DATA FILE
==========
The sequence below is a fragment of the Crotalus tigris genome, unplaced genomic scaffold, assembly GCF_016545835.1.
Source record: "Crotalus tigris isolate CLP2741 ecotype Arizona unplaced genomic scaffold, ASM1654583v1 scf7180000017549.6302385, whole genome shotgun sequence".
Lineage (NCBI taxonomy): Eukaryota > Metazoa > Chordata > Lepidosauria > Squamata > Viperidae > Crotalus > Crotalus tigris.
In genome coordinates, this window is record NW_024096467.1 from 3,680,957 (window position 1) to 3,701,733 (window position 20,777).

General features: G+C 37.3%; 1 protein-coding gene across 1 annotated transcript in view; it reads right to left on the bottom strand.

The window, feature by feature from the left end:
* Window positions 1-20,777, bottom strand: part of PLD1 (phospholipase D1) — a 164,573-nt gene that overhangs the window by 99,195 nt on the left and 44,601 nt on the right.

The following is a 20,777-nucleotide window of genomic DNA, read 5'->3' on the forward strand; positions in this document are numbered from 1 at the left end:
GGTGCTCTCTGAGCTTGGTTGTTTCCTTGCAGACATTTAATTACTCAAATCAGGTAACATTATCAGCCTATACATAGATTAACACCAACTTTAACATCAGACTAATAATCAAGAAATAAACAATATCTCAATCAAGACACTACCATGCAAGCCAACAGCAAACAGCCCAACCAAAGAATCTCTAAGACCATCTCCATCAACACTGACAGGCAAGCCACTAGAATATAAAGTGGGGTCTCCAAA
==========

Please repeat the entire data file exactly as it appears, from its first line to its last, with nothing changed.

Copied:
The sequence below is a fragment of the Crotalus tigris genome, unplaced genomic scaffold, assembly GCF_016545835.1.
Source record: "Crotalus tigris isolate CLP2741 ecotype Arizona unplaced genomic scaffold, ASM1654583v1 scf7180000017549.6302385, whole genome shotgun sequence".
Lineage (NCBI taxonomy): Eukaryota > Metazoa > Chordata > Lepidosauria > Squamata > Viperidae > Crotalus > Crotalus tigris.
In genome coordinates, this window is record NW_024096467.1 from 3,680,957 (window position 1) to 3,701,733 (window position 20,777).

General features: G+C 37.3%; 1 protein-coding gene across 1 annotated transcript in view; it reads right to left on the bottom strand.

The window, feature by feature from the left end:
* Window positions 1-20,777, bottom strand: part of PLD1 (phospholipase D1) — a 164,573-nt gene that overhangs the window by 99,195 nt on the left and 44,601 nt on the right.

The following is a 20,777-nucleotide window of genomic DNA, read 5'->3' on the forward strand; positions in this document are numbered from 1 at the left end:
GGTGCTCTCTGAGCTTGGTTGTTTCCTTGCAGACATTTAATTACTCAAATCAGGTAACATTATCAGCCTATACATAGATTAACACCAACTTTAACATCAGACTAATAATCAAGAAATAAACAATATCTCAATCAAGACACTACCATGCAAGCCAACAGCAAACAGCCCAACCAAAGAATCTCTAAGACCATCTCCATCAACACTGACAGGCAAGCCACTAGAATATAAAGTGGGGTCTCCAAA